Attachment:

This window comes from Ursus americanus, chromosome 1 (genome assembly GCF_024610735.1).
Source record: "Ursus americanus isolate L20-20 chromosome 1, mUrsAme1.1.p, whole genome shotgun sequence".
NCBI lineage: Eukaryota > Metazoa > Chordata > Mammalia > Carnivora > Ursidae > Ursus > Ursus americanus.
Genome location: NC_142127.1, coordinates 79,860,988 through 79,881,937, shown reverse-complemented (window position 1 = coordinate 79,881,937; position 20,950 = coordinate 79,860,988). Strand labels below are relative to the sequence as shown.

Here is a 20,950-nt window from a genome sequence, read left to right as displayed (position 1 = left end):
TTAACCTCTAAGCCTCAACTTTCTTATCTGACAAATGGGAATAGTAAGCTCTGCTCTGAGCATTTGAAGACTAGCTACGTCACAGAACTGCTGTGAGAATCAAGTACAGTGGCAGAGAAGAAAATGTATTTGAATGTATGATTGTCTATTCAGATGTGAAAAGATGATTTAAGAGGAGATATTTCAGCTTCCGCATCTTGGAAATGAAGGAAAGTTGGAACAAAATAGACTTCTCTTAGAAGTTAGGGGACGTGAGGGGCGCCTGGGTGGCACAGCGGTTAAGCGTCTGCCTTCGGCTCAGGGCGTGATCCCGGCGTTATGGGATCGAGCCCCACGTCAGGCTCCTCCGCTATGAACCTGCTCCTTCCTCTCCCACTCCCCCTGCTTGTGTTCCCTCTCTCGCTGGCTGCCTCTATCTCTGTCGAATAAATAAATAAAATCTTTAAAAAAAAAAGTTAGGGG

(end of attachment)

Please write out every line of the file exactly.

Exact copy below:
This window comes from Ursus americanus, chromosome 1 (genome assembly GCF_024610735.1).
Source record: "Ursus americanus isolate L20-20 chromosome 1, mUrsAme1.1.p, whole genome shotgun sequence".
NCBI lineage: Eukaryota > Metazoa > Chordata > Mammalia > Carnivora > Ursidae > Ursus > Ursus americanus.
Genome location: NC_142127.1, coordinates 79,860,988 through 79,881,937, shown reverse-complemented (window position 1 = coordinate 79,881,937; position 20,950 = coordinate 79,860,988). Strand labels below are relative to the sequence as shown.

Here is a 20,950-nt window from a genome sequence, read left to right as displayed (position 1 = left end):
TTAACCTCTAAGCCTCAACTTTCTTATCTGACAAATGGGAATAGTAAGCTCTGCTCTGAGCATTTGAAGACTAGCTACGTCACAGAACTGCTGTGAGAATCAAGTACAGTGGCAGAGAAGAAAATGTATTTGAATGTATGATTGTCTATTCAGATGTGAAAAGATGATTTAAGAGGAGATATTTCAGCTTCCGCATCTTGGAAATGAAGGAAAGTTGGAACAAAATAGACTTCTCTTAGAAGTTAGGGGACGTGAGGGGCGCCTGGGTGGCACAGCGGTTAAGCGTCTGCCTTCGGCTCAGGGCGTGATCCCGGCGTTATGGGATCGAGCCCCACGTCAGGCTCCTCCGCTATGAACCTGCTCCTTCCTCTCCCACTCCCCCTGCTTGTGTTCCCTCTCTCGCTGGCTGCCTCTATCTCTGTCGAATAAATAAATAAAATCTTTAAAAAAAAAAGTTAGGGG